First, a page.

Arguably one of the most disruptive moves that Alphabet (NASDAQ:GOOG) (NASDAQ:GOOGL) subsidiary Google ever pulled off was offering the mobile operating system that it acquired, Android, to third-party manufacturers free of any type of licensing fee. That flew in the face of Microsoft's long-standing business model, which was to develop operating systems and license them out to device makers. Manufacturers still have to bear significant other costs associated with developing and bringing Android devices to market, but saving on licensing fees goes a long way with manufacturer adoption.

There's now some speculation that Google may be interested in charging licensing fees for the world's most popular mobile platform.

Android figurines in different colors

Image source: Google.

Regulators say Android is anti-competitive

The European Union has hit Google with a record $5 billion fine over antitrust concerns regarding Android, alleging that the search giant is abusing its dominance in the mobile market to benefit its search business. By bundling and prioritizing its own apps and services (including search) over those offered by third parties, Google enjoys an unfair advantage, according to European regulators.

"In this way, Google has used Android as a vehicle to cement the dominance of its search engine," European Commissioner Margrethe Vestager said in a statement. "These practices have denied rivals the chance to innovate and compete on the merits."

The practice is illegal under EU antitrust laws. Regulators point to three specific anti-competitive practices that Google engages in:

  • Requiring third-party manufacturers to pre-install the Google Search app and Chrome browser in order to license Google Play.
  • Paying manufacturers and cellular carriers to exclusively pre-install Google Search.
  • Blocking manufacturers that run modified versions of Android -- known as "forks" -- from including pre-installed Google apps.

Regulators are now requiring the search giant to cease all illegal conduct within 90 days. Naturally, Google is appealing the decision, with Google CEO Sundar Pichai penning a response that includes some notable implications.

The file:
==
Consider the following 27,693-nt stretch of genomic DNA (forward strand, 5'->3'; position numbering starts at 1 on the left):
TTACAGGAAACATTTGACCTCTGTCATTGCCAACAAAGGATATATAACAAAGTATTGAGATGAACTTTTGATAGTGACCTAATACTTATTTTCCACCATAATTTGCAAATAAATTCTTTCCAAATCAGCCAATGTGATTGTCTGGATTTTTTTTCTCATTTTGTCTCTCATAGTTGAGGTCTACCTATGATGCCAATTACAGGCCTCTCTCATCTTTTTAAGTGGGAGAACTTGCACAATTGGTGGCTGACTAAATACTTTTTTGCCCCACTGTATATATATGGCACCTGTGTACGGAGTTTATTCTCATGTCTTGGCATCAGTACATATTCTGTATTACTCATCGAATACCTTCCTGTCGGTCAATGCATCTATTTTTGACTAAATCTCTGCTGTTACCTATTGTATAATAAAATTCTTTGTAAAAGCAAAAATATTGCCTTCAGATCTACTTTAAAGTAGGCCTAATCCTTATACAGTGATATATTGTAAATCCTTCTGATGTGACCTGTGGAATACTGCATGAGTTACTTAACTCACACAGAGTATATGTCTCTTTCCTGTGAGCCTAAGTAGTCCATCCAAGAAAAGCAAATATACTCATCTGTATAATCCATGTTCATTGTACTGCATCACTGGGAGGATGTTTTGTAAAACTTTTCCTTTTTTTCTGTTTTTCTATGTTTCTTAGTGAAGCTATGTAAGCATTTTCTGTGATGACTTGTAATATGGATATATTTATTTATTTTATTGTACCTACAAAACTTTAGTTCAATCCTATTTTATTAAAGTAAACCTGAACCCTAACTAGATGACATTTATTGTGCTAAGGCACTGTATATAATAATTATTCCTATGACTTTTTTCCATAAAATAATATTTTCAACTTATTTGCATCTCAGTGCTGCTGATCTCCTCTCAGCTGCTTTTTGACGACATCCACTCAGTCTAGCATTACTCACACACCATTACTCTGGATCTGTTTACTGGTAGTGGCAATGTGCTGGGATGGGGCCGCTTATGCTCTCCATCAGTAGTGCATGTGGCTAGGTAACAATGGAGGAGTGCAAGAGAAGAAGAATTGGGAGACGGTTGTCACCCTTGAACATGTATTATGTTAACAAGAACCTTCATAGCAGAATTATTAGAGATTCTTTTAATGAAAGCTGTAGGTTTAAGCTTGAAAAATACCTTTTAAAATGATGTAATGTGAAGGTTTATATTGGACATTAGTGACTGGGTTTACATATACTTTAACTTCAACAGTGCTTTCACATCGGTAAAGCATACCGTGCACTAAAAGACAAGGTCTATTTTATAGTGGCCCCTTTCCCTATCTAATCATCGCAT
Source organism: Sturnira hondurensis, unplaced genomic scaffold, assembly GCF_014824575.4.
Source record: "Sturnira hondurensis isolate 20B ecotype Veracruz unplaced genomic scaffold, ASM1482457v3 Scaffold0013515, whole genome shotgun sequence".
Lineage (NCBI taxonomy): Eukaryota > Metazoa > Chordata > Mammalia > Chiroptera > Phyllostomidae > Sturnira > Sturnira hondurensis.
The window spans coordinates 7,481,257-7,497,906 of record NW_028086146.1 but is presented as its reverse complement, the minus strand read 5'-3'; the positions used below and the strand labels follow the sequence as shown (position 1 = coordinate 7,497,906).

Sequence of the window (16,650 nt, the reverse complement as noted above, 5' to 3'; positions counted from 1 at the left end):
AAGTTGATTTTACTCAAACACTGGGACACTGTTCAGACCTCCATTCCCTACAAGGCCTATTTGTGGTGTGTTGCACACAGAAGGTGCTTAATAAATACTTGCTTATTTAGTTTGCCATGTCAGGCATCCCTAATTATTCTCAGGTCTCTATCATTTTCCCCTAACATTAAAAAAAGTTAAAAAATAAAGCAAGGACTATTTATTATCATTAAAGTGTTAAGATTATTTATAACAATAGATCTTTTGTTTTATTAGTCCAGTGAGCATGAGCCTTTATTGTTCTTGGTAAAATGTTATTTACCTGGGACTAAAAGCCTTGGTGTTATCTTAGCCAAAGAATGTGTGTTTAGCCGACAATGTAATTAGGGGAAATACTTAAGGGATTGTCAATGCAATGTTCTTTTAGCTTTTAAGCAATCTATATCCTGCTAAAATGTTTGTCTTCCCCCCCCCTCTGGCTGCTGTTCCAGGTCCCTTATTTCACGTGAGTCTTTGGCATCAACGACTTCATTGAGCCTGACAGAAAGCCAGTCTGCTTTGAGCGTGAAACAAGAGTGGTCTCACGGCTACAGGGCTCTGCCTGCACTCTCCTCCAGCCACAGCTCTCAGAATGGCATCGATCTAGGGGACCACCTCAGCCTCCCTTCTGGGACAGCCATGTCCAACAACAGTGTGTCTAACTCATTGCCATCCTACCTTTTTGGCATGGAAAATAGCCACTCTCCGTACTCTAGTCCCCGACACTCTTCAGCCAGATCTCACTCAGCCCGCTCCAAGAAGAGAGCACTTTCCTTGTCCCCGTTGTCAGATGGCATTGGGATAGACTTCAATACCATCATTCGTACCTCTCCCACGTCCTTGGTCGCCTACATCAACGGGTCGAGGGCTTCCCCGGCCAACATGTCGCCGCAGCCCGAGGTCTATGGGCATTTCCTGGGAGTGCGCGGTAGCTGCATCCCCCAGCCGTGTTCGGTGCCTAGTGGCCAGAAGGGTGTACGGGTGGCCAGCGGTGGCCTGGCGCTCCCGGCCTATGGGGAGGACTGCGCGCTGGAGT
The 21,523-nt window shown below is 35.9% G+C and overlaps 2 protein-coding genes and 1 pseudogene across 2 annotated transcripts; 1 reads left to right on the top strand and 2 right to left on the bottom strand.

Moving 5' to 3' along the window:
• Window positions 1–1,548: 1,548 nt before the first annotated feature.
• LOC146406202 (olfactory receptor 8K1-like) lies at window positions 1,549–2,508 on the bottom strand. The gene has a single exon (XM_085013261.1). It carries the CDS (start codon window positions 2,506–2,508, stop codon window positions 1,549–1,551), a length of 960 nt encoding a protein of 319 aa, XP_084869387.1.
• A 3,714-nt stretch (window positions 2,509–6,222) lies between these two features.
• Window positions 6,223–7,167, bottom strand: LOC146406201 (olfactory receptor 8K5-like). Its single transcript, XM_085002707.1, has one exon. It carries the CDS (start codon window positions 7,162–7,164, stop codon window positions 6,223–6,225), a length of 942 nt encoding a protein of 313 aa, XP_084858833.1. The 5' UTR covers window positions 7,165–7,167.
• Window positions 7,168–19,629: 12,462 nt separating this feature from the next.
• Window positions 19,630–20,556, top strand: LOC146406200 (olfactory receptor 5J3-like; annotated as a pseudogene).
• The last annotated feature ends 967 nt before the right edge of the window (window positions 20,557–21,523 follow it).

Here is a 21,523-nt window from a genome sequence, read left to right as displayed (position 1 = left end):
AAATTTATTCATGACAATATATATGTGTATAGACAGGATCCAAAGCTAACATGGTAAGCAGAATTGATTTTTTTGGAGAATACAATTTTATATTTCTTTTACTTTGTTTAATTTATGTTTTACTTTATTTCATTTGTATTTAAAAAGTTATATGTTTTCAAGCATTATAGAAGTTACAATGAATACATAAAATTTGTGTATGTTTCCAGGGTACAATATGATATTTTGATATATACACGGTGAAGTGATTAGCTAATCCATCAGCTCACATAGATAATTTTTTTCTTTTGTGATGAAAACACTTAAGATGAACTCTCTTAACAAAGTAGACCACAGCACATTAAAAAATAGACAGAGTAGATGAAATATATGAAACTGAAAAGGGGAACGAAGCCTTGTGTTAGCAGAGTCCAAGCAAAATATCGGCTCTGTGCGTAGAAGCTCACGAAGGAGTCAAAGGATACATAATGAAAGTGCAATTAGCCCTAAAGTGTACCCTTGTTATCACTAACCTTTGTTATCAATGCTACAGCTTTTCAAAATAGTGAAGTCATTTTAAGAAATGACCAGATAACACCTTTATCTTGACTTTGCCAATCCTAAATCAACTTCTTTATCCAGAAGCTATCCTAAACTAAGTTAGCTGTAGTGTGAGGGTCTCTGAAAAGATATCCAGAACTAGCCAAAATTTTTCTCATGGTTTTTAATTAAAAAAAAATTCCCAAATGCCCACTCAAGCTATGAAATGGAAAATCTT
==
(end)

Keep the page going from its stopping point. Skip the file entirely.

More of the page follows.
So far, so free

Pichai argues that Android has "created more choice, not less" for consumers, pointing to the fact that Android powers over 24,000 devices that span every imaginable price point offered by over 1,300 manufacturer brands. Users tend to install approximately 50 apps on their devices and are free to delete any pre-installed apps, Pichai says, which suggests that there are plenty of choices and alternatives for consumers.

Here are the parts that suggest Google isn't ruling out a licensing fee at some point in the future (emphasis added):

So far, the Android business model has meant that we haven't had to charge phone makers for our technology, or depend on a tightly controlled distribution model.


But we are concerned that today's decision will upset the careful balance that we have struck with Android, and that it sends a troubling signal in favor of proprietary systems over open platforms. 


Today's decision rejects the business model that supports Android, which has created more choice for everyone, not less.

The balance that Pichai is referring to is how Google is able to offer Android for free in part because it subsidizes the platform with revenues from search and other bundled services that it monetizes. If regulators kneecap Android's current monetization model, Google may need to fall back on a more traditional model of charging licensing fees, and that would have massive implications for the global smartphone market.

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